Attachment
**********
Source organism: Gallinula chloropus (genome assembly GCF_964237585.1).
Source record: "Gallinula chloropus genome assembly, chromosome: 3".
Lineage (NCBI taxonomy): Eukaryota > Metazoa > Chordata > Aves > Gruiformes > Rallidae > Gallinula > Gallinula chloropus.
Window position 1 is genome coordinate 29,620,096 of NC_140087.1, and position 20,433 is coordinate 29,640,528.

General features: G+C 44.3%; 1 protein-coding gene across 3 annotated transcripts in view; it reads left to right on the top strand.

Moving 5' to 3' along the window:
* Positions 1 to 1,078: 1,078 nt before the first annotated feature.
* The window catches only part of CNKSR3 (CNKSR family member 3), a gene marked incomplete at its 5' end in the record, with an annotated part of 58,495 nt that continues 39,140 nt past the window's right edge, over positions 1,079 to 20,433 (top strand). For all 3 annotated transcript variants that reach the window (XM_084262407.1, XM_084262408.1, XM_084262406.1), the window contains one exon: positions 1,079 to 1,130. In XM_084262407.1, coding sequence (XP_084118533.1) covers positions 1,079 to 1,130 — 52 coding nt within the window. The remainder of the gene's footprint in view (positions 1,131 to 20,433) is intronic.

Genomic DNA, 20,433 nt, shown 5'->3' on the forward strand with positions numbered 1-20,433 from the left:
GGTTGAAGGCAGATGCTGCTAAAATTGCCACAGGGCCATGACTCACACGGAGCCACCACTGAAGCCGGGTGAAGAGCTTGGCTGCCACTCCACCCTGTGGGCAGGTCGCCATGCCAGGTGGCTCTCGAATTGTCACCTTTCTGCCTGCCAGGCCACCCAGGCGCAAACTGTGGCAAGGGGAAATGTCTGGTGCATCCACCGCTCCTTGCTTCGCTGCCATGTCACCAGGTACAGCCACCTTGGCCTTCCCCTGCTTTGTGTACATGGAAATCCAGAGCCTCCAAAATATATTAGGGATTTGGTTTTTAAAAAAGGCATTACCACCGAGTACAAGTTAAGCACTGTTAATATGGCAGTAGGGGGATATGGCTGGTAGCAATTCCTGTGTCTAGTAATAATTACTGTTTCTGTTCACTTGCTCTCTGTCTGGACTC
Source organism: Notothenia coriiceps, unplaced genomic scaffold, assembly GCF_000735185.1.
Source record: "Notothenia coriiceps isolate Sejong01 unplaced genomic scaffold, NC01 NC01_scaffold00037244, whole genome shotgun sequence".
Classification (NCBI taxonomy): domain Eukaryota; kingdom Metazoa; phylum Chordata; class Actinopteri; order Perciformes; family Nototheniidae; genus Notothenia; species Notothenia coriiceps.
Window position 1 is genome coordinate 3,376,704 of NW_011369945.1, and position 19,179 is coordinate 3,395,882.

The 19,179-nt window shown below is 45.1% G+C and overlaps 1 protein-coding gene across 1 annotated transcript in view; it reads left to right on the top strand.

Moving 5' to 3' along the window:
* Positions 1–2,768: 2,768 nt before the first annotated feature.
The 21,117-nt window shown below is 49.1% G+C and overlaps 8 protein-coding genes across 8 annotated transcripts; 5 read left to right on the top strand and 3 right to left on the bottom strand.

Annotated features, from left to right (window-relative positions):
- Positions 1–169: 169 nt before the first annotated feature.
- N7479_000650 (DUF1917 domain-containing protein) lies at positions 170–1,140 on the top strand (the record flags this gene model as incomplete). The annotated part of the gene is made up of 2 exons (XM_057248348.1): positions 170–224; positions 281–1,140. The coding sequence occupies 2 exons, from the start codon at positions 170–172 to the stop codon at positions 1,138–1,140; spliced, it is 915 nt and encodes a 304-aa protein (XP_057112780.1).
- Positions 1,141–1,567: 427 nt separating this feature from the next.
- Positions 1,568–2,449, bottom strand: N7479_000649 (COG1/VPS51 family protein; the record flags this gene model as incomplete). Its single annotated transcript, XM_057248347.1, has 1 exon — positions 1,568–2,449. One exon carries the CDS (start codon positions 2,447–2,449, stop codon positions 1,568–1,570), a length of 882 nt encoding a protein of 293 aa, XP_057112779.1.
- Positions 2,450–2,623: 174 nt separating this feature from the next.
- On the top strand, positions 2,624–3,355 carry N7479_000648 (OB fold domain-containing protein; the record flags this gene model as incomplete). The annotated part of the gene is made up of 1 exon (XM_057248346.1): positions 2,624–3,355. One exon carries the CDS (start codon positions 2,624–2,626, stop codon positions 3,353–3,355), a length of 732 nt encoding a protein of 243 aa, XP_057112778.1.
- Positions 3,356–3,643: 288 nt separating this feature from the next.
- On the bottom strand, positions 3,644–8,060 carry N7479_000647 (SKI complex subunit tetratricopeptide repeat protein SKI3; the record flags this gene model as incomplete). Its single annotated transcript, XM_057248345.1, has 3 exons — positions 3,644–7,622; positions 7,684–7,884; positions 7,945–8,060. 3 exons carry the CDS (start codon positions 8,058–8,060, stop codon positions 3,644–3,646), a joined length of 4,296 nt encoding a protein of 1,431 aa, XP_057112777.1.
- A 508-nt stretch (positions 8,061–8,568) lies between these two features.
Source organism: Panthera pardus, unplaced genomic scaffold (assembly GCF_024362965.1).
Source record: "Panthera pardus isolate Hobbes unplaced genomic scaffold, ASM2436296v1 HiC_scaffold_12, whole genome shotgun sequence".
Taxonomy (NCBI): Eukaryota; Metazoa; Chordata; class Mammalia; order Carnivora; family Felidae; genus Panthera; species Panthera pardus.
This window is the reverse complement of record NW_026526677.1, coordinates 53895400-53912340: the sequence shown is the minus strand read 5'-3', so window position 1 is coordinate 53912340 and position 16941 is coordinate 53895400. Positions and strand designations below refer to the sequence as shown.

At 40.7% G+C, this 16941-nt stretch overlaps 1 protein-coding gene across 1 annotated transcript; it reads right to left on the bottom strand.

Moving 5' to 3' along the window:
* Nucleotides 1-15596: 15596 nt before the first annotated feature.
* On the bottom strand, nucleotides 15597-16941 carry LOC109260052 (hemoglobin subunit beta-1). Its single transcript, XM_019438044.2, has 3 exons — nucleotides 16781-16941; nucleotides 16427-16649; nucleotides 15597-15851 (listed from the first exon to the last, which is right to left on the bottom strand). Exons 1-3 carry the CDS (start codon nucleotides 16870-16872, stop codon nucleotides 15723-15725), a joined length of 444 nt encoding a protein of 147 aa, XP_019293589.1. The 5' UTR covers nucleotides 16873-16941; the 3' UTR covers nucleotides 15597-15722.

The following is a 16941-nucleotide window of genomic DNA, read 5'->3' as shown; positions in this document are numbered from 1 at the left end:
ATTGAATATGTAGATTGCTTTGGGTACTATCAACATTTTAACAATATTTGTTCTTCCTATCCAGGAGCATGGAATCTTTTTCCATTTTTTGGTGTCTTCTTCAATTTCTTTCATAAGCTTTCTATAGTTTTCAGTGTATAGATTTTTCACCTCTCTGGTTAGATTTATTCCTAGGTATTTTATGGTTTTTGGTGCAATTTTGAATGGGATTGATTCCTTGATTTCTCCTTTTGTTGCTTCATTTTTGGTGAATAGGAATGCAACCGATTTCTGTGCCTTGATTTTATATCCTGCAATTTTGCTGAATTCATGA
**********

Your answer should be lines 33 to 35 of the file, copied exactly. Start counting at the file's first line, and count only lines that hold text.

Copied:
At 40.7% G+C, this 16941-nt stretch overlaps 1 protein-coding gene across 1 annotated transcript; it reads right to left on the bottom strand.

Moving 5' to 3' along the window:
* Nucleotides 1-15596: 15596 nt before the first annotated feature.